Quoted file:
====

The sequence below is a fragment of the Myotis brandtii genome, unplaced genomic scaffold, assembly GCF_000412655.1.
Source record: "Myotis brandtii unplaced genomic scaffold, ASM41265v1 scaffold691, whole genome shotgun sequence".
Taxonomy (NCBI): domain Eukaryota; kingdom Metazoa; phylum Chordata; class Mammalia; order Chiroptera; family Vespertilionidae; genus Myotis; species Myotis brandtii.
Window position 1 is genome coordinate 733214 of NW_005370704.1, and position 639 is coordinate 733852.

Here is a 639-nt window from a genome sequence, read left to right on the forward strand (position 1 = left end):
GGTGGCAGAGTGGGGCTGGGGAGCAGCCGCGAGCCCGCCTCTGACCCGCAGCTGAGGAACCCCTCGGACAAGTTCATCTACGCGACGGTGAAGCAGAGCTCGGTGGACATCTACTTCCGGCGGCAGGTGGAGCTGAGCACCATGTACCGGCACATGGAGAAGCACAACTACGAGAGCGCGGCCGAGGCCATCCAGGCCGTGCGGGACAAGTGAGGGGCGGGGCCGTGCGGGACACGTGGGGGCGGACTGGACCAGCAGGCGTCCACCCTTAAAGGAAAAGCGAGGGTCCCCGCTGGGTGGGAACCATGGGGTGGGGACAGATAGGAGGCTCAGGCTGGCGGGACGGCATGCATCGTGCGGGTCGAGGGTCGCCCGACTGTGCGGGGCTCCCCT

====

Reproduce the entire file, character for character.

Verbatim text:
The sequence below is a fragment of the Myotis brandtii genome, unplaced genomic scaffold, assembly GCF_000412655.1.
Source record: "Myotis brandtii unplaced genomic scaffold, ASM41265v1 scaffold691, whole genome shotgun sequence".
Taxonomy (NCBI): domain Eukaryota; kingdom Metazoa; phylum Chordata; class Mammalia; order Chiroptera; family Vespertilionidae; genus Myotis; species Myotis brandtii.
Window position 1 is genome coordinate 733214 of NW_005370704.1, and position 639 is coordinate 733852.

Here is a 639-nt window from a genome sequence, read left to right on the forward strand (position 1 = left end):
GGTGGCAGAGTGGGGCTGGGGAGCAGCCGCGAGCCCGCCTCTGACCCGCAGCTGAGGAACCCCTCGGACAAGTTCATCTACGCGACGGTGAAGCAGAGCTCGGTGGACATCTACTTCCGGCGGCAGGTGGAGCTGAGCACCATGTACCGGCACATGGAGAAGCACAACTACGAGAGCGCGGCCGAGGCCATCCAGGCCGTGCGGGACAAGTGAGGGGCGGGGCCGTGCGGGACACGTGGGGGCGGACTGGACCAGCAGGCGTCCACCCTTAAAGGAAAAGCGAGGGTCCCCGCTGGGTGGGAACCATGGGGTGGGGACAGATAGGAGGCTCAGGCTGGCGGGACGGCATGCATCGTGCGGGTCGAGGGTCGCCCGACTGTGCGGGGCTCCCCT